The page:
Another advantage of Albatross is that the CMS can not only manage all the weapons and sensors on a ship but it can also be operated from different consoles. In older systems there are separate computer stations for each different sensor and weapon: a sonar operator would have a station, the radar operator would have a station and so on.

“Now everything is centralised, everything is managed by the CMS. Albatross can be operated from any console. It gives a lot of flexibility for the senior officers on board – they can see the status of each of the stations and can see a broader picture of the theatre of operations.”

Elbit – Albatross CMS
The Albatross CMS from Elbit has flexibility to alter the symbology, colours and map overlays to provide customised ways of presenting information to operators and improve viewing comfort. (Elbit)

US developments

One of the most sophisticated CMS is the Aegis system from US defence company Lockheed Martin. It has been developed for the US Navy to conduct high-intensity air warfare and defeat integrated air missile defence threats. Aegis has been in-service for decades with the US Navy and its longevity is because of its flexibility and that it has been able to add new technologies and updates so that the latest software is now unrecognisable from its original iteration.

As part of this constant update process in September 2023, the company was selected by the US Navy to be its Integrated Combat System (ICS) Systems Engineering and Software Integration (SESI) agent.

This role means that Lockheed Martin is tasked with making the update process across the fleet faster. It will design an integrated warfare system architecture and future combat system capabilities, so that software updates can be delivered in real time across the Navy’s surface fleet.

Whilst surface platforms today have specific solutions with unique hardware and different contracts, the company believes the future of ICS is to have a government-owned software development environment, maximising commonality across all aspects of the combat system and enabling a networked level of capabilities above the platform level.

“The main drivers are the evolution of threats and technology,” Amr Hussein, vice president and general manager at Lockheed Martin told AMR: “Our extensive experience in systems integration, coupled with the latest technologies and processes, allows us to continually enhance our capabilities to ensure our customers are current and ahead of future threats.”

He added: “For programmes like the Integrated Combat System (ICS), we are implementing a digital thread that spans the entire ecosystem and incorporating Artificial Intelligence (AI) with a human on the loop component. Additionally, we are utilising DevSecOps and model-based engineering to enable us to rapidly make upgrades for the warfighter.”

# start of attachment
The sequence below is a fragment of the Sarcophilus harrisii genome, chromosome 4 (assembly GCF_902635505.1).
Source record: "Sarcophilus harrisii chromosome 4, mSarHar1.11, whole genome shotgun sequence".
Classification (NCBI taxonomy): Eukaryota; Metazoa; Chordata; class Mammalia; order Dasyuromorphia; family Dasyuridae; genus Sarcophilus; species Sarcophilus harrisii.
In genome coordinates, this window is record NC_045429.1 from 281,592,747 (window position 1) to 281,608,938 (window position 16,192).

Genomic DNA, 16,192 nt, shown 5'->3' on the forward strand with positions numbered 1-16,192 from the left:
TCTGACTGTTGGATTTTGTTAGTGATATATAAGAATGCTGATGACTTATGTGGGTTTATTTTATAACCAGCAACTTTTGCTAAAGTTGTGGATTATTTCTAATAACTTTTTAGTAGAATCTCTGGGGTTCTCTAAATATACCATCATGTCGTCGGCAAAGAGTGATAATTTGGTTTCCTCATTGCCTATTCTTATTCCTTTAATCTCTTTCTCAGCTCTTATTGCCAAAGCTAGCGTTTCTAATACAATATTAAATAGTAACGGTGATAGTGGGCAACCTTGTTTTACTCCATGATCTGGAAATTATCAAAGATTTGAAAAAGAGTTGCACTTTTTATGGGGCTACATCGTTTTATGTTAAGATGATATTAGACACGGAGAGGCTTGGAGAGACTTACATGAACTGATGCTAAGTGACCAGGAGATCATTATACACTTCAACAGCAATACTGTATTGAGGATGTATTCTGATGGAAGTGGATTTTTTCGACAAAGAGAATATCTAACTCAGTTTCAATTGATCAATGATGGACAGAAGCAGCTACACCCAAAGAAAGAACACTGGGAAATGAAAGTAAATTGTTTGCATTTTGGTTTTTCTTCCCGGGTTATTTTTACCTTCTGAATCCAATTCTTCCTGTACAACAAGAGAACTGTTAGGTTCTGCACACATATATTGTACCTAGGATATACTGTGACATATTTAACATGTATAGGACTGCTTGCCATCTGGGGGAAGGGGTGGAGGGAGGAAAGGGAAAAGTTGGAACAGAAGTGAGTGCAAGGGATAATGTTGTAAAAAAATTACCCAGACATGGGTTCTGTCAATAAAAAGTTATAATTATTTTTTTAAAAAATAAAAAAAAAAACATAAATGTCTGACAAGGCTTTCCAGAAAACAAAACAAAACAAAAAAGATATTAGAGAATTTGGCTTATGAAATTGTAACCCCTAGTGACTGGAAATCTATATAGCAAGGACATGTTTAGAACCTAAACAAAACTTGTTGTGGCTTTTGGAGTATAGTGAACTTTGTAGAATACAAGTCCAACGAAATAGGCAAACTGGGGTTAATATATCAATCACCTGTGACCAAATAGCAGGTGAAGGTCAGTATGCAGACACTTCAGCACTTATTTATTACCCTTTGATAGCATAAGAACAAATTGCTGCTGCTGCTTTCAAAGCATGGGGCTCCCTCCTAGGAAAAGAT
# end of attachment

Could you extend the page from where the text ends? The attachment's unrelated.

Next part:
A new combat systems framework will provide platforms with new capabilities such as the US Navy’s new SPY-7 radar and Directed Energy weapons that will support a series of new pillars. These include applying the concept of anti-fragility that will increase industry’s ability to ramp up production of key systems; introduce emerging innovators to strengthen the industrial base and accelerate the adoption of new digital technologies (including ethical AI and quantum computing) through a standards-based, modular open architecture to allow the US and its allies to work from the same framework and allow greater interoperability.

It is also providing the Ship Self Defense System (SSDS) for the amphibious ships in the US Navy. Lockheed Martin stated that as the ICS, the company is “evolving the architecture, which will enable the pulling of capabilities across software libraries (SSDS and Aegis) defining interfaces to create scalable solutions and accelerating capability insertion across the surface navy.”

US Navy LM
The US Navy’s plans for an ICS will see the rapid implementation of updates across all of its platforms that will keep its ships up to speed with the latest enhancements in CMS software and capabilities. (Lockheed Martin)

Non-US integration

Lockheed Martin also provides the CMS 330 that was originally developed for the Royal Canadian Navy as a CMS product for the international market that is not as expensive or high-end as the Aegis CMS. CMS 330 is used by the Royal New Zealand Navy, Chilean Navy and Taiwan’s Republic of China Navy.

An open architecture design means that a variety of subsystems can be applied including new sensors and effectors. This can achieved using what the company describes as “an adaptive layer” utilising “mature and defined integration processes,” which allow for the inclusion of partners in the development process. Importantly, it also provides for a full suite of training systems and logistical support. The ability for a CMS to be used in realistic training scenarios and to be well maintained are key naval requirements.

Aegis is also being integrated with other non-US CMS. In May 2023, Lockheed Martin formed a common operational picture between its new International Aegis Fire Control Loop (IAPCL) and the SCOMBA CMS from Spanish shipbuilder Navantia. This new capability will be introduced into the Spanish Navy’s five new Bonifaz-class (F 110) frigates to support its ASW and AAW capabilities by using Aegis track data.